If you are not a United States citizen but hold permanent resident status, a criminal conviction presents special complications. In any of the following circumstances, for example, a conviction could render you deportable:
1. Consider a provider convicted of unlawful drug distribution, based upon improper prescribing of a controlled substance. Such a conviction is a “violation relating to a controlled substance.”
2. If the provider billed the Medicare or Medicaid program for the patient encounter that resulted in the writing of the prescription, then the conviction might be for program fraud. In that circumstance, the conviction likely constitutes a “crime involving moral turpitude” (CIMT) if the maximum sentence that could have been imposed is one year or longer.
3. Drug trafficking, and fraud crimes where the total loss is greater than $10,000, are also classified as “aggravated felonies”.
Entry into a deferred prosecution agreement does not automatically solve the “conviction” problem. A deferred prosecution agreement still constitutes a conviction if the defendant in the agreement admits “sufficient facts to warrant a finding of guilt.” A plea to a “misdemeanor” does not automatically solve the CIMT problem either. In Indiana and under federal law, the maximum misdemeanor sentence is one year, which triggers CIMT status. However, in Illinois and Ohio, the maximum misdemeanor sentence is less than one year.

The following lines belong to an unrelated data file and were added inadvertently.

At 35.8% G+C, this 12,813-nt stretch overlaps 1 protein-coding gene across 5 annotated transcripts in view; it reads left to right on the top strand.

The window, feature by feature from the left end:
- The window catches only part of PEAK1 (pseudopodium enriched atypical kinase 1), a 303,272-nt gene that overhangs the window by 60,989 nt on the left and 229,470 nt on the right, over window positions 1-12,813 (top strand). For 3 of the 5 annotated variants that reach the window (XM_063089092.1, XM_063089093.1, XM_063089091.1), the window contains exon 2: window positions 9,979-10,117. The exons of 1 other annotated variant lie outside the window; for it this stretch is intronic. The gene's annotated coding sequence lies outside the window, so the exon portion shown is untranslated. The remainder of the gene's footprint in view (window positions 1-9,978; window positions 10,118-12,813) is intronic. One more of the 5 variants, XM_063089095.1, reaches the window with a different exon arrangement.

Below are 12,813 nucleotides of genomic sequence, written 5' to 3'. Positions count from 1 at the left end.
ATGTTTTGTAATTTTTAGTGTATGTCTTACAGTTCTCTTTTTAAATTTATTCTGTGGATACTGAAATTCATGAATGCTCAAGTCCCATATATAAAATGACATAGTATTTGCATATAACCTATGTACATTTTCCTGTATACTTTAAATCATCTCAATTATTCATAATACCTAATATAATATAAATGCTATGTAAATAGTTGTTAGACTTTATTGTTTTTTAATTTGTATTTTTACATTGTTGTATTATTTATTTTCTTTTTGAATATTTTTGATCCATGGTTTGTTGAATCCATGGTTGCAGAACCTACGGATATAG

While the immigration laws do provide some limited relief for some in these and similar circumstances, there is no substitute for a thorough examination of the immigration consequences of any plea of guilty, well before any decision is made.